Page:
FA: How did you learn to make work in this medium? 

MJF: I learned through experimentation and also by attending a VR filmmaking residency at Almanack Screenwriters where technical directors and VR producers guided a few filmmakers, including me, through the production process. Creators from theater and film who had made 360 and VR films discussed their experiences, then we wrote scripts that later became 360 films. We explored how storytelling techniques from live theater and dance were useful in VR e.g. how to direct a viewer’s eye in a frameless universe. 

FA: Talk to me about the concept? What was the inspiration for this project?

MJF: Ocean-based solutions to the climate crisis, smart scientists, and the multitude of climate action items available to us were the inspirations. I wanted to point Viewers to the helpers, creative thinkers and optimists who are dedicating their lives to healing and rebuilding our planet with climate justice as a guiding principle. We have seen a lot of content that focuses on the problems associated with climate change. I wanted to bring awareness to some of the solutions, and also tell a story with characters who are willing to change, and are trying to help despite the grim statistics.

FA: Why VR & 360 filmmaking? What does technology add to this project?

MJF: Immersion and fun. I wanted to show off the beauty of the planet as part of the call to action. This 360 experience gives viewers the opportunity to float in a kelp forest in the Pacific, hover over the glittering sea, and visit serene national parks like the Channel Islands, virtually. We also take viewers inside a synchronized swimming formation and onto a  boat, where they can learn about thermal expansion and erosion, while also having the option to look around and take in the surrounding coastal landscapes. 

We hope viewing this 360 film will offer a nice reprieve, a little escape into nature, and a reminder of why this gorgeous planet is worth saving. 

Walter Wlodarczyk, Pioneer Works

FA: Art and activism aren’t strangers. How does technology enhance or change this relationship? 

MJF: In this project, VR technology helps to bridge the gaps that exist between the audience, a work of art / film, and an important cause. Software like Unity allowed us to create very simple interactions at the end of the experience that connect audiences to climate actions, organizations, and policies that are helping us to reach net zero carbon emissions.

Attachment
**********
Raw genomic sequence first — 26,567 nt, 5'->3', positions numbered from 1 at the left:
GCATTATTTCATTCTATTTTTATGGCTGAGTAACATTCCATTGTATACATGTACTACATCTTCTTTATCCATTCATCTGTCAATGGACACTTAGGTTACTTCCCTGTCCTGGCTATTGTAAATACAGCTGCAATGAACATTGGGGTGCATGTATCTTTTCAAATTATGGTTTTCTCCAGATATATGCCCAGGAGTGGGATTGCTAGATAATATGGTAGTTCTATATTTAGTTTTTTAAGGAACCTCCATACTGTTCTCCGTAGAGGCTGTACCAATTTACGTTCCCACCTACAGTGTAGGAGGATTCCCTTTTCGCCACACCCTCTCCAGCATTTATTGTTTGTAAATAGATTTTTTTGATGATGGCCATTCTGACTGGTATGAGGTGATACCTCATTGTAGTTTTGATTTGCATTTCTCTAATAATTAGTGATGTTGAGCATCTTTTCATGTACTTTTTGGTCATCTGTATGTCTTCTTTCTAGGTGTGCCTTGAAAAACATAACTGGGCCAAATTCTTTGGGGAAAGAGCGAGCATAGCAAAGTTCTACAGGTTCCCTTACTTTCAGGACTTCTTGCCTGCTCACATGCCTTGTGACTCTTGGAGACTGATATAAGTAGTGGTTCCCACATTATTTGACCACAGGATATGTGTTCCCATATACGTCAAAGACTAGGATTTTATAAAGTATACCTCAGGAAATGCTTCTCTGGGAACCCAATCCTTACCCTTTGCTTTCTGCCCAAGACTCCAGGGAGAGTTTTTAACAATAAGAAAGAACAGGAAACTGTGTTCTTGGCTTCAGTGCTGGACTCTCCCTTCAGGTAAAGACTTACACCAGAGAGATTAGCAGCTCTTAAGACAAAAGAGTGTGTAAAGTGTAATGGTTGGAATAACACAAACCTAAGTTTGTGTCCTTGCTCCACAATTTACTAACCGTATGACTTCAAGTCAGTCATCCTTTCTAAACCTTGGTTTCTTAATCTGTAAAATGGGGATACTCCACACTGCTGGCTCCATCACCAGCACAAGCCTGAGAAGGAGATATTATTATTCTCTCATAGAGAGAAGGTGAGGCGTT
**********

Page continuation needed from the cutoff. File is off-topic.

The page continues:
FA: Talk to me about the process of finding collaborators? Are you a technical person?

MJF: I was introduced to our partners, Oceanic Global, and several of our technical collaborators through an art and tech incubator in New York, called New Inc., and through VR communities like Artizen and Unity. I began reaching out to advisors, potential collaborators, and funders in 2018, and we eventually filmed in 2020. More on our talented team HERE

And, no, I would not call myself a technical person. I am, however, very curious about new technology, specifically how AR & VR will enhance, expand, or alter mediums like dance. Overtime, I have learned how to collaborate effectively with smart technicians who know more about web development and coding than I do. On this project I worked with Occurrent Arts:, Dot Dot Studios, and Sam Baumel

Image by Emma Eunoia

FA: What kinds of stories and experiences are suited to VR, and which aren’t? 

MJF: In narrative experiences, stories that unfold around the viewer (think immersive plays or dance experiences) work well. Also stories that allow viewers the freedom to look where they want to look and explore while still being connected/guided to a clear theme or message. Some experiences I have enjoyed are “Dear Angelica,” Cirque Du Soleil’s, “O,” and “Wolves In The Walls.” I am drawn to these projects because of how they utilize the 360 space, the quality of the VFX and/or animation, and the very private and imaginative spaces they’ve created. 

Regarding what might not work, experiences with quick cutting or motion that isn’t stabilized can be jarring in VR especially with live action storytelling. Sensitivity to and mindfulness of the viewer are key, as motion sickness is real and there is a deeper level of embodiment for audiences in this medium since they are wearing a headset and are fully immersed in a world vs. looking at a screen. Also stories that are frame-dependent, or scenes where a director is banking on everyone looking at one moment in order to follow the story or move the story forward throughout the piece, will likely not be as impactful. 

Jessica Brillhart, has written some fantastic pieces about VR storytelling that are helpful to read when getting started in this medium:”>

FA: What is your hope/dream for this project? What are some of your goals for the work?

MJF: Impact is our number one goal.  If we inspire a few people to show up to the polls in November and vote with climate top of mind I will feel we have done our job. I also hope the project encourages Viewers/Students to dream on the type of planet they want to live on and that they (and all of us) will take steps to make those dreams a reality.